My friend Monique gave me some solid advice recently. We were talking about something completely different, but I’m going to start applying it to almost every area of my life.

“If one of your nieces told you this, what would you say to her?”

I hope that sweet Evie always smiles when she sees her reflection.

If Olivia or Evie ever tried to tell me that she saw herself in a negative way or that she wasn’t good enough for someone, I would immediately refute those lies and replace them with the truth of how wonderfully made she is and how precious and valued she is. I would tell either of them: “Don’t talk about my niece that way.” (Thank you to my friend Ana for telling our book club that her husband always says “don’t talk about my wife that way” when she says something negative about herself.)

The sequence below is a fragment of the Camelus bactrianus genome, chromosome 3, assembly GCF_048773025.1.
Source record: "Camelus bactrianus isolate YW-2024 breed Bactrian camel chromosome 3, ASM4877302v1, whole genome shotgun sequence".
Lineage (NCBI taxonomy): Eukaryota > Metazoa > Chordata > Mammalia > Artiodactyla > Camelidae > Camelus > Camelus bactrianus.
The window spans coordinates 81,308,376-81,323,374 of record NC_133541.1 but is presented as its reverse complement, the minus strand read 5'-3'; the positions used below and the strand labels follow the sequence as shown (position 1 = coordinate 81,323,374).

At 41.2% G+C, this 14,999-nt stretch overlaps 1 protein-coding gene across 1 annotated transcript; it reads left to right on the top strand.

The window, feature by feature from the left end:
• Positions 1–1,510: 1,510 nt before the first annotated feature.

And maybe that’s something that we should say to ourselves more often: Don’t talk about myself that way.

I hope that Shelby got the courage to ask that boy to the dance. And, even if she didn’t, I hope that she eventually believes that she is beautiful and enough as she is, regardless of whether or not some guy feels the same way about her that she feels about him.

I hope that you know that your worth isn’t determined by what other people think, either. You have your own unique gifts and your own unique look, and you’re beautiful as you are. Don’t let anyone take that away from you.

And please don’t ever get the same mindset as our friend Charlie Brown and think that you’re nothing—you’re more something special than you may know, and I hope that your peanut butter sandwich always has an abundance of flavor.

When you stop believing the lies

Like many individuals, I’m not a fan of lies and the pain they cause people.